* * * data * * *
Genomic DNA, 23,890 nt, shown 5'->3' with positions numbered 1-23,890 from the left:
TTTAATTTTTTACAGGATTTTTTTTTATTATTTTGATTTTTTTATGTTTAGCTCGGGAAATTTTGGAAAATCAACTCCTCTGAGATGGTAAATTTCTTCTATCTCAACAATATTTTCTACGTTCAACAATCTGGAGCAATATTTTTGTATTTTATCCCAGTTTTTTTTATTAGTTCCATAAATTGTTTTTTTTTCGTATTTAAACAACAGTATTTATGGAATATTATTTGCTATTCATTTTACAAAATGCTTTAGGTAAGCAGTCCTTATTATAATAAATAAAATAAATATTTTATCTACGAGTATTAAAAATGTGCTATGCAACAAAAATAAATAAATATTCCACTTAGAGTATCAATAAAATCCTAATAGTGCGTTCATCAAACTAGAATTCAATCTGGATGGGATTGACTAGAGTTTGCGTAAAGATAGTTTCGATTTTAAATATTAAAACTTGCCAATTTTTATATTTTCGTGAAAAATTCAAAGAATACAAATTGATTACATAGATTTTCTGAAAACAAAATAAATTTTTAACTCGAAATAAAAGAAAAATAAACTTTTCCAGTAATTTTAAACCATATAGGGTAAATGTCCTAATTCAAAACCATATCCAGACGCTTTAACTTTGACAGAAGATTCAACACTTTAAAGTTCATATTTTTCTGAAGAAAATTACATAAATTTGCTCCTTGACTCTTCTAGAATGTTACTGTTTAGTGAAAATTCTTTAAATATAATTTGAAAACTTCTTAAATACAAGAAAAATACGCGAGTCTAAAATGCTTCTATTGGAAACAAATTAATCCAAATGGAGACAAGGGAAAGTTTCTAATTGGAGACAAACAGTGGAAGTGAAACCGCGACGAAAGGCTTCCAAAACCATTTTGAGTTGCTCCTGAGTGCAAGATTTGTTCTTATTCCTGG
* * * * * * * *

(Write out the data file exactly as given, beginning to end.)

Genomic DNA, 23,890 nt, shown 5'->3' with positions numbered 1-23,890 from the left:
TTTAATTTTTTACAGGATTTTTTTTTATTATTTTGATTTTTTTATGTTTAGCTCGGGAAATTTTGGAAAATCAACTCCTCTGAGATGGTAAATTTCTTCTATCTCAACAATATTTTCTACGTTCAACAATCTGGAGCAATATTTTTGTATTTTATCCCAGTTTTTTTTATTAGTTCCATAAATTGTTTTTTTTTCGTATTTAAACAACAGTATTTATGGAATATTATTTGCTATTCATTTTACAAAATGCTTTAGGTAAGCAGTCCTTATTATAATAAATAAAATAAATATTTTATCTACGAGTATTAAAAATGTGCTATGCAACAAAAATAAATAAATATTCCACTTAGAGTATCAATAAAATCCTAATAGTGCGTTCATCAAACTAGAATTCAATCTGGATGGGATTGACTAGAGTTTGCGTAAAGATAGTTTCGATTTTAAATATTAAAACTTGCCAATTTTTATATTTTCGTGAAAAATTCAAAGAATACAAATTGATTACATAGATTTTCTGAAAACAAAATAAATTTTTAACTCGAAATAAAAGAAAAATAAACTTTTCCAGTAATTTTAAACCATATAGGGTAAATGTCCTAATTCAAAACCATATCCAGACGCTTTAACTTTGACAGAAGATTCAACACTTTAAAGTTCATATTTTTCTGAAGAAAATTACATAAATTTGCTCCTTGACTCTTCTAGAATGTTACTGTTTAGTGAAAATTCTTTAAATATAATTTGAAAACTTCTTAAATACAAGAAAAATACGCGAGTCTAAAATGCTTCTATTGGAAACAAATTAATCCAAATGGAGACAAGGGAAAGTTTCTAATTGGAGACAAACAGTGGAAGTGAAACCGCGACGAAAGGCTTCCAAAACCATTTTGAGTTGCTCCTGAGTGCAAGATTTGTTCTTATTCCTGG